Once viral host range was accounted for, hosts of vector-borne viruses were slightly easier to predict than non-vector-borne viruses (R2 = 0.1; Supplementary Fig. 10)—perhaps because the sharing of vector-borne viruses depends more heavily on host geographic distributions (Supplementary Fig. 3). Despite additional variation in the data, no other viral traits (e.g., RNA vs DNA, segmented vs non-segmented) were important in the LMM. This implies that host phylogeographic traits are a good broad-scale indicator of viral sharing, particularly when ecological specifics of the virus itself are unknown.

Conclusions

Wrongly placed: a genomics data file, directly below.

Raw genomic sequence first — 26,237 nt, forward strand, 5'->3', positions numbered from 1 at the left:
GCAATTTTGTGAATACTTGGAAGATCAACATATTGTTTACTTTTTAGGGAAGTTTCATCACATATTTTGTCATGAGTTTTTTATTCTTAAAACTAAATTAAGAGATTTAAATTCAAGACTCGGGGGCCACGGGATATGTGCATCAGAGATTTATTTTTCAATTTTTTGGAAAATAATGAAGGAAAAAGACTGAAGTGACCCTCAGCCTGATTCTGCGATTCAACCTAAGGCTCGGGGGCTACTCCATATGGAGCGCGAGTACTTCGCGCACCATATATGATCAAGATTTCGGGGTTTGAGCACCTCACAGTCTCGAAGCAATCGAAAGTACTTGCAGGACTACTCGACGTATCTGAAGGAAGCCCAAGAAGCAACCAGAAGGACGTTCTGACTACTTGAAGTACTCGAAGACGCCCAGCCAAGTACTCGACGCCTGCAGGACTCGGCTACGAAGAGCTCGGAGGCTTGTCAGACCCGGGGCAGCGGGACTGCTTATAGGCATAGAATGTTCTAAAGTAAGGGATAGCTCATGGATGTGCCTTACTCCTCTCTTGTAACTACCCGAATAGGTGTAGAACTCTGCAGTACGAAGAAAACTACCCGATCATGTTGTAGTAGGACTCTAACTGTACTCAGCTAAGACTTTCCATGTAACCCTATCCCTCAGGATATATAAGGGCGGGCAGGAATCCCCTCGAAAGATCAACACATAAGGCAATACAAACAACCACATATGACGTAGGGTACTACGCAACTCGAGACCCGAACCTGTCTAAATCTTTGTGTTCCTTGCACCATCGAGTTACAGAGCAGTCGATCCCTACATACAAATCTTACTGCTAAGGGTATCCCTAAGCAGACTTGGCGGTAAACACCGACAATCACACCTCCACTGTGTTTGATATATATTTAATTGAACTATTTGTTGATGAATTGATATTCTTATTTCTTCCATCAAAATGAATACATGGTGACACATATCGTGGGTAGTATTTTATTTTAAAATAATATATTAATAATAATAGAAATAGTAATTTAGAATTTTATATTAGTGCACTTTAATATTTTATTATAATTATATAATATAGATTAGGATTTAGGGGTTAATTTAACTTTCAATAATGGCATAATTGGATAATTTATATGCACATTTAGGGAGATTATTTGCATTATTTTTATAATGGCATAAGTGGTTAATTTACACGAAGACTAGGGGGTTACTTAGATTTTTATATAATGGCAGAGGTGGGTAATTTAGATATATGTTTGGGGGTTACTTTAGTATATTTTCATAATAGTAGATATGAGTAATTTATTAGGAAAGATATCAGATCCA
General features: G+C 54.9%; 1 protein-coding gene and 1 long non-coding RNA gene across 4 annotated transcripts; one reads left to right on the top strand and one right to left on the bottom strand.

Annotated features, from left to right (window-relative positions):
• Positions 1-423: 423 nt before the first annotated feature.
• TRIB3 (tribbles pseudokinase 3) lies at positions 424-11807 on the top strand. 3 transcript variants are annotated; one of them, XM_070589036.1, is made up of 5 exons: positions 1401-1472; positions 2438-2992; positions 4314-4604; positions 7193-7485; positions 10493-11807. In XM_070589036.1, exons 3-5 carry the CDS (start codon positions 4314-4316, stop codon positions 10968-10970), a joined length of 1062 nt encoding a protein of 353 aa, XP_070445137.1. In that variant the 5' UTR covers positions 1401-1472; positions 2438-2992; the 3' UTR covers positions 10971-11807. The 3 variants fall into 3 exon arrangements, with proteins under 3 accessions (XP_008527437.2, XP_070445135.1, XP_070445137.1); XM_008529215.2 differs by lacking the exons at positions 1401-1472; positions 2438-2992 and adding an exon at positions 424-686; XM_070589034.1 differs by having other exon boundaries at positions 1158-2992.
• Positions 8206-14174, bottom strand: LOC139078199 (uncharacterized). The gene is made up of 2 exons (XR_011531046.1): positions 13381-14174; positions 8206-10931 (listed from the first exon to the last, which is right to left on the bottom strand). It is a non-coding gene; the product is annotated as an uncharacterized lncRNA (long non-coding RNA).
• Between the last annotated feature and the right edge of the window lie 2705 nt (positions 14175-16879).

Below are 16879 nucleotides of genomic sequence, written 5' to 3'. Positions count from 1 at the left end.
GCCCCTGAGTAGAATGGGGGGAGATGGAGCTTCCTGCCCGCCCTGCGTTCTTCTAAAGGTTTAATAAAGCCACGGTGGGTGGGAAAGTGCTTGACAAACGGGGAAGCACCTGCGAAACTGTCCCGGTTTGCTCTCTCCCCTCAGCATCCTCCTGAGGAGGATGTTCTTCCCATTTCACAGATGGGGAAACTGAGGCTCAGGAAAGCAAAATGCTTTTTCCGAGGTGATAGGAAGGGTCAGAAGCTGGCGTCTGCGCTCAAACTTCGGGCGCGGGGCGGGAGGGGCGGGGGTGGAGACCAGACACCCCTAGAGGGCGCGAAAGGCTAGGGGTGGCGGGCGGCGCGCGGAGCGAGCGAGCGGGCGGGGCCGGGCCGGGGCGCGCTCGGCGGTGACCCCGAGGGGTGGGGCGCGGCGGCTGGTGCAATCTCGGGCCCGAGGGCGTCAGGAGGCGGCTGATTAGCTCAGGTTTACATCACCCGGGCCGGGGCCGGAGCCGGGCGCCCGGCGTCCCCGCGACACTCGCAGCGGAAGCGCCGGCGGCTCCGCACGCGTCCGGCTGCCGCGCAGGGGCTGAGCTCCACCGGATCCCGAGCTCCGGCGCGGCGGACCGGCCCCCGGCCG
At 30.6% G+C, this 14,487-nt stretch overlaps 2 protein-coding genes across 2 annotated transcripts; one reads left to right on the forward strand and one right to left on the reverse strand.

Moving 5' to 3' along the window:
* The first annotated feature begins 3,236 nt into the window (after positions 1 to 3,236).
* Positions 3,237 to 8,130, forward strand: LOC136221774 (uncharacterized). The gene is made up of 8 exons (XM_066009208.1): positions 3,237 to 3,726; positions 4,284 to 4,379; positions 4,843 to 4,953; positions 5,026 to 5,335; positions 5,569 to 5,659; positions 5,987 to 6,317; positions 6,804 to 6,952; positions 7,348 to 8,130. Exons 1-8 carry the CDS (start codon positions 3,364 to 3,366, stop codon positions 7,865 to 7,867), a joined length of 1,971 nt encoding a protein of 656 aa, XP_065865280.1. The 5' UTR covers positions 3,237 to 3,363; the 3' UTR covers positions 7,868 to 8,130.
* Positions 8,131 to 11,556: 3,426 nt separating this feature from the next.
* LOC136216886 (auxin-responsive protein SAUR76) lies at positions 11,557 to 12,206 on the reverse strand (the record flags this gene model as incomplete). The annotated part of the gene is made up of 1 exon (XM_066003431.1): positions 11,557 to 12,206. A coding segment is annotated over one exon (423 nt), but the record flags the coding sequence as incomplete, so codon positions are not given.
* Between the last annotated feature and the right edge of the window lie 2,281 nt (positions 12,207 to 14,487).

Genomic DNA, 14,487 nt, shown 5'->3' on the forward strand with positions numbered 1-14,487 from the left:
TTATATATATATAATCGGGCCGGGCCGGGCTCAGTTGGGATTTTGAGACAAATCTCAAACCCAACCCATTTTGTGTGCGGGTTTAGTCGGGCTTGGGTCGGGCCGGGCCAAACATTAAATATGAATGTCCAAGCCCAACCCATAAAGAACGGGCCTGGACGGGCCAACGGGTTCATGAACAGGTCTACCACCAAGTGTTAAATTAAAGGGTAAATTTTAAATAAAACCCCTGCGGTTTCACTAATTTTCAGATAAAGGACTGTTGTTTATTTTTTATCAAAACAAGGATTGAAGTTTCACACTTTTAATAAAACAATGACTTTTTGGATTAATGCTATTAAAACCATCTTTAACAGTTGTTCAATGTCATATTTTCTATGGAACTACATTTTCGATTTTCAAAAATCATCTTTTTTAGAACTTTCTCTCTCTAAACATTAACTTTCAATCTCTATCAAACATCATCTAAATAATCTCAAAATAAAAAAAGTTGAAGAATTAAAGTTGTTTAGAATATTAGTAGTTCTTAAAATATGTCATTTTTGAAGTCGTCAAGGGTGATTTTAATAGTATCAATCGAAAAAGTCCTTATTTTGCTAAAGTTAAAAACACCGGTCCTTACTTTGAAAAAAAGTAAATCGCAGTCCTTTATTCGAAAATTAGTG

In summary, we present a simple, highly interpretable model that predicted a substantial proportion of viral sharing across mammals and is capable of identifying species-level sampling priorities for viral surveillance and discovery. It is worth noting that the analytical framework and validation we describe were conducted on a global scale, while many zoonotic sampling efforts occur on a national or regional scale. Restricting the focal mammals to a regional pool may alter the applicability of our model in certain sampling contexts, and future studies could leverage higher-resolution phylogenetic and geographic data to fine-tune predictions. In particular, the mammalian supertree29 has relatively poor resolution at the species tips such that relatedness estimates based on alternative molecular evidence (e.g., full genome data from hosts) may allow more precise estimates of the phylogenetic relatedness effect on viral sharing. Alternatively, our model could be augmented with additional host, virus, and pairwise traits, using similar pairwise formulations of viral sharing as a response variable. Such model augmentations may better identify ecological specificities that are critical for the transmission of certain viruses, allow for partitions by viral subtypes, and, ultimately, may increase the accuracy of host predictions. By generalising the spatial and phylogenetic processes that drive viral sharing, our model serves as a useful guide for the prioritisation of viral sampling, presenting a baseline for future modelling efforts to compare against and improve upon.